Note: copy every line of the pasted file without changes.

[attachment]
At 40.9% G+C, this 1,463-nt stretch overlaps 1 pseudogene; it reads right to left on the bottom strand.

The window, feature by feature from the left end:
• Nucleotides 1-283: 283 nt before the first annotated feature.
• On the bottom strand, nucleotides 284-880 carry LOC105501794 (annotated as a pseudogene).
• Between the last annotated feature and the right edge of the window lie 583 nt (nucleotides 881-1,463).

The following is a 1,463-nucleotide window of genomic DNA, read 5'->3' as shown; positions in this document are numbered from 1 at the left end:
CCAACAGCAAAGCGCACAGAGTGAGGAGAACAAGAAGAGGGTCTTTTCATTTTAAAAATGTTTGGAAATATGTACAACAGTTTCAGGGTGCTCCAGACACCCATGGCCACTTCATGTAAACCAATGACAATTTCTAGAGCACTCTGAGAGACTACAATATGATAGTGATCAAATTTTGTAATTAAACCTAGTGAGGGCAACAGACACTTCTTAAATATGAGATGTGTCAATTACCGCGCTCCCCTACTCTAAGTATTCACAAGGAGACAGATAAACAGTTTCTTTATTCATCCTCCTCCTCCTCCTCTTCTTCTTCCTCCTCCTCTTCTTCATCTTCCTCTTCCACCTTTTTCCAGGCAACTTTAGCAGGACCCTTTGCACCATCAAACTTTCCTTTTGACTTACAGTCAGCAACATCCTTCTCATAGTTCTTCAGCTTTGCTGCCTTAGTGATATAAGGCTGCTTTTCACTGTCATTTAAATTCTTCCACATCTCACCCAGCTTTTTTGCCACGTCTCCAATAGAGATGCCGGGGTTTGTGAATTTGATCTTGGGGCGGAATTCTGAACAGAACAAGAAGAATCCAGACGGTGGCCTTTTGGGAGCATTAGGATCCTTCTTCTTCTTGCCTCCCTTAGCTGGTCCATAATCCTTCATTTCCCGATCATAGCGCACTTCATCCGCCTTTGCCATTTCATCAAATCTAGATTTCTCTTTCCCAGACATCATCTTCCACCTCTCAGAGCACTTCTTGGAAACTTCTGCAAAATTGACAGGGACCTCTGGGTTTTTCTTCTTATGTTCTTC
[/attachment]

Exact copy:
At 40.9% G+C, this 1,463-nt stretch overlaps 1 pseudogene; it reads right to left on the bottom strand.

The window, feature by feature from the left end:
• Nucleotides 1-283: 283 nt before the first annotated feature.
• On the bottom strand, nucleotides 284-880 carry LOC105501794 (annotated as a pseudogene).
• Between the last annotated feature and the right edge of the window lie 583 nt (nucleotides 881-1,463).

The following is a 1,463-nucleotide window of genomic DNA, read 5'->3' as shown; positions in this document are numbered from 1 at the left end:
CCAACAGCAAAGCGCACAGAGTGAGGAGAACAAGAAGAGGGTCTTTTCATTTTAAAAATGTTTGGAAATATGTACAACAGTTTCAGGGTGCTCCAGACACCCATGGCCACTTCATGTAAACCAATGACAATTTCTAGAGCACTCTGAGAGACTACAATATGATAGTGATCAAATTTTGTAATTAAACCTAGTGAGGGCAACAGACACTTCTTAAATATGAGATGTGTCAATTACCGCGCTCCCCTACTCTAAGTATTCACAAGGAGACAGATAAACAGTTTCTTTATTCATCCTCCTCCTCCTCCTCTTCTTCTTCCTCCTCCTCTTCTTCATCTTCCTCTTCCACCTTTTTCCAGGCAACTTTAGCAGGACCCTTTGCACCATCAAACTTTCCTTTTGACTTACAGTCAGCAACATCCTTCTCATAGTTCTTCAGCTTTGCTGCCTTAGTGATATAAGGCTGCTTTTCACTGTCATTTAAATTCTTCCACATCTCACCCAGCTTTTTTGCCACGTCTCCAATAGAGATGCCGGGGTTTGTGAATTTGATCTTGGGGCGGAATTCTGAACAGAACAAGAAGAATCCAGACGGTGGCCTTTTGGGAGCATTAGGATCCTTCTTCTTCTTGCCTCCCTTAGCTGGTCCATAATCCTTCATTTCCCGATCATAGCGCACTTCATCCGCCTTTGCCATTTCATCAAATCTAGATTTCTCTTTCCCAGACATCATCTTCCACCTCTCAGAGCACTTCTTGGAAACTTCTGCAAAATTGACAGGGACCTCTGGGTTTTTCTTCTTATGTTCTTC